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Martin Luther King Remembered in Santa Monica  

By Michael Aushenker
Special to The Lookout

“This little light of mine, I’m gonna let it shine.
Let it shine, let it shine, let it shiiiiiine!”

January 18, 2011 -- Keynote speaker Val Zavala headlined a brisk, rousing celebration of the life of slain Civil Rights leader Monday.

Following a moment of silence “for our friends in Tucson,” Master of Ceremonies former Mayor Nat Trives introduced Zavala, who also linked the holiday to the tragic shooting in Arizona.

Val Zavala delivers keynote speech. (Photos by Michael Aushenker

Zavala, Vice president of News and Affairs at KCET Los Angeles and the award-winning anchor of shows such as the long-running “Life & Times” and “SoCal Connected,” asked some hard rhetorical questions that may not have clear answers.

“Are we Americans innately violent? Do we prefer the rights of gun owners over the rights of a nine-year-old girl? Why are we concerned over whether or not the gunman’s politics were Right or Left?” she asked.

Zavala described King as “a man who did not shrink from soul-searching.” She said that these dark times require Americans “to reach into the rich mud of our souls for answers…to address the dark side of our character.”

“This is perhaps the most difficult of all mandates that Dr. King has suggested,” Zavala said of King's mandate to forgive our enemies.

Bringing it back to home to Arizona and Gabrielle Giffords, she added, “I will be interested to see how she views her assailant.

“If Martin Luther King had been able to meet James Earl Ray…do you think he would be able to say anything other than ‘I forgive you?'” Zavala asked.

Martin Luther King Jr. Community Choir

But the mood was often upbeat as civic leaders and organizers celebrated King's legacy.

“One of the great things about Santa Monica is that you’re going to find that every person in this room is a community leader,” Trives said, pointing out such luminaries as Congresswoman Julia Brownley, Santa Monica Mayor Richard Bloom, City Manager Rod Gould, a handful of Santa Monica-Malibu School System teachers, and a pocket of Santa Monica law enforcement officers in the audience.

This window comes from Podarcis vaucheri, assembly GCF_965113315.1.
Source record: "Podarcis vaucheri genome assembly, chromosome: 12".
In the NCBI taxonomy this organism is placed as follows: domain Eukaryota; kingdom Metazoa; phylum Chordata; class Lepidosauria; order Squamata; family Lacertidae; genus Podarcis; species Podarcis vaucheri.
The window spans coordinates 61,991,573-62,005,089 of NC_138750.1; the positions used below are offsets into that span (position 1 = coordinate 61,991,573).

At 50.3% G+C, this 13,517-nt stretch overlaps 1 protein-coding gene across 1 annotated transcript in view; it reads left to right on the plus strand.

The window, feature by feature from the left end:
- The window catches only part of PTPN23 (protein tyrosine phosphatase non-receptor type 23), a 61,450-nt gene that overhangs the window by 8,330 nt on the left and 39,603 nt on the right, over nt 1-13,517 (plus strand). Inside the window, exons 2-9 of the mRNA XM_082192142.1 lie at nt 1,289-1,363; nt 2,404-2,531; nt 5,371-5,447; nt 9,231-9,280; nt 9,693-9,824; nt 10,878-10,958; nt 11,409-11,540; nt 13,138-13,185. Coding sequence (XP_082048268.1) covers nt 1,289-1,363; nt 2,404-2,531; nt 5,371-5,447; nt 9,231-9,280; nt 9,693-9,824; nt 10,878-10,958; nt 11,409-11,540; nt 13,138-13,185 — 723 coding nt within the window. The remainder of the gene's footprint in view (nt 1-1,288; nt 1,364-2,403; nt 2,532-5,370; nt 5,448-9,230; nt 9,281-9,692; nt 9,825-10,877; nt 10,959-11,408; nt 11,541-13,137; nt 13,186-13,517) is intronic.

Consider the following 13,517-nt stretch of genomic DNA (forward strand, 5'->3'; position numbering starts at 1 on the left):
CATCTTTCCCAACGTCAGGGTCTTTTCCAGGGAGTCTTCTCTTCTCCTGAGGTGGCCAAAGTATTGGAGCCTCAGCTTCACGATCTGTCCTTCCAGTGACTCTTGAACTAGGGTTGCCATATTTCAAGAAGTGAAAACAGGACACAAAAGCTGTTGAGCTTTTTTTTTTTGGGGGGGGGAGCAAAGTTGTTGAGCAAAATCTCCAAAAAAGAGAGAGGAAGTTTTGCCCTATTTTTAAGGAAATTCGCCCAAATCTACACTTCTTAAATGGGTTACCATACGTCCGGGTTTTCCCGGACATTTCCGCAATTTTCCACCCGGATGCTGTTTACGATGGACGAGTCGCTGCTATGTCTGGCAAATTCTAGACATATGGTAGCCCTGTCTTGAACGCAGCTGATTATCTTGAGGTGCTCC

Former Santa Monica police chief James T. Butts was in attendance as well.

As the MLK Day program began, Christie Woo-Thibodeaux, an SGI-USA member and one of the program’s 33 planning committee members, told the Lookout News that she got involved three years ago after being active in the Obama campaign.

Woo-Thibodeaux was looking for an outlet to take the place of the campaign after Obama was elected.

The annual MLK event, along with her SGI membership, filled that void.

“We want to remind people [of King’s legacy] and to keep them involved and let them know that the peace movement is still the best way,” she said of the event as SGI-USA Taiko drummers pummeled their instruments inside the auditorium.

After that percussion introduction, the Rev. Dr. Martin Luther King, Jr. Community Choir sang a gospel song, chanting “Go tell it to the mountain. Let my people go” under the direction of pianist Terry Young.

Seven scholarships were awarded to students who creatively interpreted King’s “Six Principles of Non-Violence,” including Santa Monica College’s Raymundo Reyes, who won an award for his essay, “Nonviolence is a Way of Life for Courageous People.”

Fellow SMC student Iliana Gonzalez was awarded $600 for her artwork titled “The Conspiracy of the Universe.”

Tamura Davis, who wrote the poem, “Acts of Nonviolence,” said she was “humbled” to be onstage at the event. She said that, as a minority at her school, it took her a while to get adjusted. The St. Monica Catholic High School senior said, “I’ll never give up on my dreams and goals. If Dr. King can do it, so can I.”

After the celebration, everyone was invited to a gathering to “feed your heart and your soul and your stomachs.”

Involvement Fair

Indeed, the Involvement Fair was a whole other realm of excitement, as the presentation’s audience crossed the street pretty much en masse to partake in macaroni and cheese, meatballs, chicken skewers and cupcakes, courtesy of The Flavor Table, a New Orleans-style restaurant based in Leimert Park.

The 26th annual 2011 Reverend Dr. Martin Luther King, Jr. Day program, put on by the Martin Luther King, Jr. Coalition, was held at Soka Gakkai International (SGI)-USA World Culture Center Auditorium.

SGI-USA also hosted the Involvement Day fair across the street following the program, where some 30 local nonprofits manned information booths and where the 200 to 300 people in attendance at the auditorium enjoyed lunch and socializing.

 


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